Liberty in the Things of God by Robert Louis Wilken

Liberty in the Things of God: The Christian Origins of Religious Freedom by Professor Emeritus Robert Louis Wilken is published by Yale University Press. It is a hardback book affordably list priced at $26.

This book was incredibly pleasing to me in a variety of ways.  It was scholarly without being technical.  It covered a wide range of history going from the time of the Church Fathers through the Reformation.  It was a combination of historical, political, and theological studies.  It affirmed the Christian faith and Christian struggles with conscience issues.  It is the kind of book that makes me say, “This is why I have chosen to make history my life study and to teach it to others.”

Sometimes, we are given the impression that Christianity, the Church, and religious folks in general have been the enemies of freedom, especially freedom of conscience.  If you are wanting to slap Christian really hard in the kisser, history provides plenty of examples of sins, bad rulings, and oppressive actions.  To be fair, history has enough sewer running right down through the middle of human affairs to throw everyone and every cause into it.

But what was the ongoing and developing direction of history?  As this book points out, Christian leaders repeatedly came back to recognizing that the conscience of a person, his or her inner convictions, cannot be commanded, controlled, or coerced by Church or State.  And without being overly progressive or unduly optimistic about human nature, the Faith has matured in its convictions and practices regarding religious differences.

In many Christianized societies of the past, serious leaders were completely troubled by the idea of two religions co-existing in the same realm.  The idea that religious beliefs might take on a thousand different shades was beyond their grasp.  In their better moments, it was conceded that those whose convictions differed from the state religion or religion of the realm would need to exercise their faith and liturgy somewhere other than the public square.

It is easy to be condescending to everyone in the past from our modern perspective.  They were narrow minded, but we are broad minded.  We have embraced the virtue of tolerance, but they were intolerant.  Granted, a person today faces no attacks from the ruling or ecclesiastical authorities for his views on the Lord’s Supper.  But we have our own “religious dogmas” that cannot be tampered with.  Thankfully, the diversity within the United States allows some freedom of movement, expression, and action for those of us who go against the accepted (politically correct) views of our time.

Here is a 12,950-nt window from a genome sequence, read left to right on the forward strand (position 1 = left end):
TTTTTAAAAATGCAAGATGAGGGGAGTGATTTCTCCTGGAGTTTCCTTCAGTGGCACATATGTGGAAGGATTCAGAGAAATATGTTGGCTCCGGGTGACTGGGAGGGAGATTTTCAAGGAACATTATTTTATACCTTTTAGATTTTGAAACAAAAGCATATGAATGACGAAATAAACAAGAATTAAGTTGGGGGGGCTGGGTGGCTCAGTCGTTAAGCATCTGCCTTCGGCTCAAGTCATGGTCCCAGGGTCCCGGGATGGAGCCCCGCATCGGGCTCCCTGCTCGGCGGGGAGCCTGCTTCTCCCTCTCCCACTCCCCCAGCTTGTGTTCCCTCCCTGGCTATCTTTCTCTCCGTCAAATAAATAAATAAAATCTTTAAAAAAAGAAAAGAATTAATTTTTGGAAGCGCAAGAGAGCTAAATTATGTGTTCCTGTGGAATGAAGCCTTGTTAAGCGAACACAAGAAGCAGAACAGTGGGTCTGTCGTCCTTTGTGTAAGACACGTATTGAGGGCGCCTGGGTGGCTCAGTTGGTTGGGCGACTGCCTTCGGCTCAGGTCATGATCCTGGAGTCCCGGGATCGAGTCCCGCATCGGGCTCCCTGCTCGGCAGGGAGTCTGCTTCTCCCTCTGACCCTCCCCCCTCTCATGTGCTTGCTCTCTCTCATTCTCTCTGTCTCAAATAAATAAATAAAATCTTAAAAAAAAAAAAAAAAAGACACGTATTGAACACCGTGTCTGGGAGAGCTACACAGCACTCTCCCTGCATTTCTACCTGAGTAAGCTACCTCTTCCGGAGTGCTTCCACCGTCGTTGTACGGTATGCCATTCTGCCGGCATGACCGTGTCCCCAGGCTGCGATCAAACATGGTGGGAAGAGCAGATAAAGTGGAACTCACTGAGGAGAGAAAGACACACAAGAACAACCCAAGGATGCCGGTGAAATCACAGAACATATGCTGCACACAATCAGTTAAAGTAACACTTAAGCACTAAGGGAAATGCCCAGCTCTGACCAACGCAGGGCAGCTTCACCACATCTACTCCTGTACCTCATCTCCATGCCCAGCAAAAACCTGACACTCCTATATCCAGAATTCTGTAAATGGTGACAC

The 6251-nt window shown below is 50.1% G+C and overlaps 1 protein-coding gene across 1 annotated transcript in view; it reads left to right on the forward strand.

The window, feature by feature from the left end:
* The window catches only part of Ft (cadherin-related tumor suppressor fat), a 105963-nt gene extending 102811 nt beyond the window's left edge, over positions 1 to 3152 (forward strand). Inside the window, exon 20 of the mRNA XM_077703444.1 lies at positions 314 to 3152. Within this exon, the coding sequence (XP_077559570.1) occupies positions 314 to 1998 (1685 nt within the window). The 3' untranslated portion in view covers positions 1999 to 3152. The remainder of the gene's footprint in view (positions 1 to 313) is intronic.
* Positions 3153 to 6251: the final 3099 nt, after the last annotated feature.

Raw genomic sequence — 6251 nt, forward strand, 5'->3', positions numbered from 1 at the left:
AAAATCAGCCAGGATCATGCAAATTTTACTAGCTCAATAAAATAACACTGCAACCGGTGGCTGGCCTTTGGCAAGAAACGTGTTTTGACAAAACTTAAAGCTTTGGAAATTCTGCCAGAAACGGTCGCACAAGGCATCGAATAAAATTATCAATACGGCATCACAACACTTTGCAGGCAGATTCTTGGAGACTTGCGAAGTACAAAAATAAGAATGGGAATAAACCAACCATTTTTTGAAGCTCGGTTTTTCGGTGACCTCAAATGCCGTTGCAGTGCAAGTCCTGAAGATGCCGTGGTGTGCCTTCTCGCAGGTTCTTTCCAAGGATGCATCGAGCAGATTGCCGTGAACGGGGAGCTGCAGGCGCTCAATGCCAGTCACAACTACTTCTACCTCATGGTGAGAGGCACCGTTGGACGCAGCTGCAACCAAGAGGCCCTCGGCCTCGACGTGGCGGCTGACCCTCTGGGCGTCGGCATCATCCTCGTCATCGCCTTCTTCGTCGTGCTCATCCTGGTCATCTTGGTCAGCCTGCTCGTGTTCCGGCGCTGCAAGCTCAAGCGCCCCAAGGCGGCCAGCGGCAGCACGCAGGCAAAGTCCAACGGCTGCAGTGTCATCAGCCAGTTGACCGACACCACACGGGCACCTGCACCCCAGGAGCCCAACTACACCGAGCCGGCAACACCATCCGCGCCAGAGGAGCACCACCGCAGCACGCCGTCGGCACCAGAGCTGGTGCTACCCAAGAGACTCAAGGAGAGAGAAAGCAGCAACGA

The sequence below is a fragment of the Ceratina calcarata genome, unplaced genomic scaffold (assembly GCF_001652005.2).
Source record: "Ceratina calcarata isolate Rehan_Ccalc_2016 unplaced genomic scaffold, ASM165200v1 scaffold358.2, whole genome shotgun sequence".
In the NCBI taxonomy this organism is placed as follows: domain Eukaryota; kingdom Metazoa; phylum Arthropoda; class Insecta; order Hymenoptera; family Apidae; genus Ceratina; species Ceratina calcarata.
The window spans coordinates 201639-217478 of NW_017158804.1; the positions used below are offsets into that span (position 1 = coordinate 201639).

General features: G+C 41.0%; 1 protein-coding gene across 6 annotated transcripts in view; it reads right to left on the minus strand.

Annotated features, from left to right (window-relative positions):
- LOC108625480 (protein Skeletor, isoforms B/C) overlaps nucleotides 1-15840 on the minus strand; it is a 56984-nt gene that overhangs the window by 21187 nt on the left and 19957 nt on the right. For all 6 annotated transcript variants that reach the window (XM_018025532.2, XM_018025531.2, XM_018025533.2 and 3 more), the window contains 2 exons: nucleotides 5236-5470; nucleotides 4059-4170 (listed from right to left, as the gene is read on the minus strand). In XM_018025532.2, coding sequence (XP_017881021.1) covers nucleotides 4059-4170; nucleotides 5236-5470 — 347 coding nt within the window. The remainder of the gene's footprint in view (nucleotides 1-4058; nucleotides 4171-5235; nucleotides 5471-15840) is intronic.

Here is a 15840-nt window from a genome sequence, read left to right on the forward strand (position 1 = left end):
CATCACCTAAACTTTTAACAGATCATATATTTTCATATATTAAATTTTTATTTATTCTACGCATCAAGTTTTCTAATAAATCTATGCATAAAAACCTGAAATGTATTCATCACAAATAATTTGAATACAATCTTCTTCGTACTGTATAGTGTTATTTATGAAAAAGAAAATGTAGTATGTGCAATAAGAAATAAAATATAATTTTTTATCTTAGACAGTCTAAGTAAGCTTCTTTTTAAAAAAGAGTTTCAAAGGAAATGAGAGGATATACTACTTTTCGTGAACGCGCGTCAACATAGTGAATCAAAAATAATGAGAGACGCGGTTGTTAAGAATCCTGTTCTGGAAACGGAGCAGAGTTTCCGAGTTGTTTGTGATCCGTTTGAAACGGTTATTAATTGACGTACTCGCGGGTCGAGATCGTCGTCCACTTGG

Speaking out sexual, economic, racial, political, and even some scientific views can get a person banned from the academy, politics, or even Facebook.  We have our own religious battles in our own society.  That is all the more reason to study books like this one.

A free church in a free state is a golden ideal.  Neither is accomplished without lots of ink and maybe blood.  Neither can achieve permanent status in this world.  But if it is freedom that one desires, it is to the Christian tradition that one should go to find it.  Christians erred many times, but in the ongoing clash of ideas, of working through the theology, the recurring idea has prevailed.  I cannot make your religious, Christian, or moral.  That does not necessarily rule out laws to restrain all human impulses, but it does bring us back to a formula for a society of faith existing alongside societies of differing views.

I have several of Robert Louis Wilken’s books, but this is the first time that I have given one of his volumes a serious and complete reading.  It will not, Lord willing, be the last time.  The mark of a good book is that the reader hurries to get through it, then is sad that it is finished, and then wants to read it again.  That is very true of this book.

 

 

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